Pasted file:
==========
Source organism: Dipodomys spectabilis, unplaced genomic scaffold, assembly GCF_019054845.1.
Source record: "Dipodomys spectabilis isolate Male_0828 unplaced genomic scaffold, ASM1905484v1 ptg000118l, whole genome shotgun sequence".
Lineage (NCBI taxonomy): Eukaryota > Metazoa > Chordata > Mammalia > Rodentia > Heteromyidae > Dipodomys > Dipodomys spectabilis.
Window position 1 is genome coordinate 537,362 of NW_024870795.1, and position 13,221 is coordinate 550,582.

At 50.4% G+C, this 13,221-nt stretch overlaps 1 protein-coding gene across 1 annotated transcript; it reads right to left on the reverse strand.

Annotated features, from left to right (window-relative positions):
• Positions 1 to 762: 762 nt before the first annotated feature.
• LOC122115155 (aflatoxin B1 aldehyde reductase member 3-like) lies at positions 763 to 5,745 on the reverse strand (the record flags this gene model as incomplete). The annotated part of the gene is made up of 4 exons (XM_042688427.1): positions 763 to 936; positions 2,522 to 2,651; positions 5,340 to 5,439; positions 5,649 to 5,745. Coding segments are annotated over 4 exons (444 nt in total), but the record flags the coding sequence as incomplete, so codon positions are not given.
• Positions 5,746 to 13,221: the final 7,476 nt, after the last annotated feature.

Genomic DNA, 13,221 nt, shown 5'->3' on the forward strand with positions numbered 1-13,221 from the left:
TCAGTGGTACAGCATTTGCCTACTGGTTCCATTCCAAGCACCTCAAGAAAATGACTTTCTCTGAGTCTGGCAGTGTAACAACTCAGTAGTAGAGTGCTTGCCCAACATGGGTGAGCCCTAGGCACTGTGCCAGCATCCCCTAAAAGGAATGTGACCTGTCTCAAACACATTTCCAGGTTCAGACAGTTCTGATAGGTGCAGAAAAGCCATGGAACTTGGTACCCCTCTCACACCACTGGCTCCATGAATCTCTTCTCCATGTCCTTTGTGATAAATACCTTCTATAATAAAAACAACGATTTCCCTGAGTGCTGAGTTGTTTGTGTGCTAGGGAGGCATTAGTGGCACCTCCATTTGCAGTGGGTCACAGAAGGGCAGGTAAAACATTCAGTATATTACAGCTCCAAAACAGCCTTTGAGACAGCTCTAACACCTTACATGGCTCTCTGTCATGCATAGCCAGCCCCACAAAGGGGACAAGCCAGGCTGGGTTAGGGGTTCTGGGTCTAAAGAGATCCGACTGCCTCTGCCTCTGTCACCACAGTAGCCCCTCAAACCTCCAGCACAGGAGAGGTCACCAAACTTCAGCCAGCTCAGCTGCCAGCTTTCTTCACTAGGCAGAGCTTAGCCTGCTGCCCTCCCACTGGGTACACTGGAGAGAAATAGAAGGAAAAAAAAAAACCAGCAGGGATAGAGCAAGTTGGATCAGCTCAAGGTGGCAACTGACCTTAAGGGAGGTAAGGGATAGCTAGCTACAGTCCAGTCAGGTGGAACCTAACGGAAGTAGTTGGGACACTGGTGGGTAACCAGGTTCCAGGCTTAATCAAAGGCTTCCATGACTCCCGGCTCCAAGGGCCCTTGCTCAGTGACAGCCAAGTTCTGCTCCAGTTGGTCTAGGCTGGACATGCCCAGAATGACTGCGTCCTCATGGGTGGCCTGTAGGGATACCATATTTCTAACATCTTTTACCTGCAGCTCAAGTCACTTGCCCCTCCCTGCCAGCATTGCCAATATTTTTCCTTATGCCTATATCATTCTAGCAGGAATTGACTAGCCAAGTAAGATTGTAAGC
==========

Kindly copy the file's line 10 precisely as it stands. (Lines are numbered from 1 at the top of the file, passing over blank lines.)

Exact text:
Genomic DNA, 13,221 nt, shown 5'->3' on the forward strand with positions numbered 1-13,221 from the left: